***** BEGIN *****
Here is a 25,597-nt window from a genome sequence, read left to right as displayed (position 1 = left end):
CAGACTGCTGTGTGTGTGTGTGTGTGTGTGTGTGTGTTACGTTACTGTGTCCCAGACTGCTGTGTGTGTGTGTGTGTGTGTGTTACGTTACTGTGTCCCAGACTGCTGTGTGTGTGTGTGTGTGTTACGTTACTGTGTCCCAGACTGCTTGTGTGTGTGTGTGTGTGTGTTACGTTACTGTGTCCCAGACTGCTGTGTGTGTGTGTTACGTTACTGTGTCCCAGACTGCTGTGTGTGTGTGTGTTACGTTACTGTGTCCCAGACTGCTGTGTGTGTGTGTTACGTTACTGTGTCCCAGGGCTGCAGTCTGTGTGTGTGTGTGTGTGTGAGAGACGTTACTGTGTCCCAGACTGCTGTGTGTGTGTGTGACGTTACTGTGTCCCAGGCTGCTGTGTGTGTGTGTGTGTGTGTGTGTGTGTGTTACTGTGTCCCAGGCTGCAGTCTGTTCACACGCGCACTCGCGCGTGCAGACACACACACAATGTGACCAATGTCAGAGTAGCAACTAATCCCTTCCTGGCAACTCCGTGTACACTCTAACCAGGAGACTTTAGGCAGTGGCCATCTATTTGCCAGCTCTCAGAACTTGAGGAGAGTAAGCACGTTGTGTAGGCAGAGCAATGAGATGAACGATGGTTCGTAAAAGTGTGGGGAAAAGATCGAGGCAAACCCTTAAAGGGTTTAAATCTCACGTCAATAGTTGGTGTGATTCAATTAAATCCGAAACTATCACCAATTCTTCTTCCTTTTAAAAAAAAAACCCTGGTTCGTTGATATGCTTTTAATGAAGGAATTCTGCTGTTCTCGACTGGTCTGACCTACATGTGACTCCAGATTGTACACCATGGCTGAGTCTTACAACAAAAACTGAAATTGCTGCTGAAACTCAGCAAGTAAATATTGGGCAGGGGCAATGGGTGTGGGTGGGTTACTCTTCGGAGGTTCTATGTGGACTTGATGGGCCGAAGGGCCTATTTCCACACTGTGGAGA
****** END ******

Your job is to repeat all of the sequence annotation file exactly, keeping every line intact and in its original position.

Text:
Here is a 25,597-nt window from a genome sequence, read left to right as displayed (position 1 = left end):
CAGACTGCTGTGTGTGTGTGTGTGTGTGTGTGTGTGTTACGTTACTGTGTCCCAGACTGCTGTGTGTGTGTGTGTGTGTGTGTTACGTTACTGTGTCCCAGACTGCTGTGTGTGTGTGTGTGTGTTACGTTACTGTGTCCCAGACTGCTTGTGTGTGTGTGTGTGTGTGTTACGTTACTGTGTCCCAGACTGCTGTGTGTGTGTGTTACGTTACTGTGTCCCAGACTGCTGTGTGTGTGTGTGTTACGTTACTGTGTCCCAGACTGCTGTGTGTGTGTGTTACGTTACTGTGTCCCAGGGCTGCAGTCTGTGTGTGTGTGTGTGTGTGAGAGACGTTACTGTGTCCCAGACTGCTGTGTGTGTGTGTGACGTTACTGTGTCCCAGGCTGCTGTGTGTGTGTGTGTGTGTGTGTGTGTGTGTTACTGTGTCCCAGGCTGCAGTCTGTTCACACGCGCACTCGCGCGTGCAGACACACACACAATGTGACCAATGTCAGAGTAGCAACTAATCCCTTCCTGGCAACTCCGTGTACACTCTAACCAGGAGACTTTAGGCAGTGGCCATCTATTTGCCAGCTCTCAGAACTTGAGGAGAGTAAGCACGTTGTGTAGGCAGAGCAATGAGATGAACGATGGTTCGTAAAAGTGTGGGGAAAAGATCGAGGCAAACCCTTAAAGGGTTTAAATCTCACGTCAATAGTTGGTGTGATTCAATTAAATCCGAAACTATCACCAATTCTTCTTCCTTTTAAAAAAAAAACCCTGGTTCGTTGATATGCTTTTAATGAAGGAATTCTGCTGTTCTCGACTGGTCTGACCTACATGTGACTCCAGATTGTACACCATGGCTGAGTCTTACAACAAAAACTGAAATTGCTGCTGAAACTCAGCAAGTAAATATTGGGCAGGGGCAATGGGTGTGGGTGGGTTACTCTTCGGAGGTTCTATGTGGACTTGATGGGCCGAAGGGCCTATTTCCACACTGTGGAGA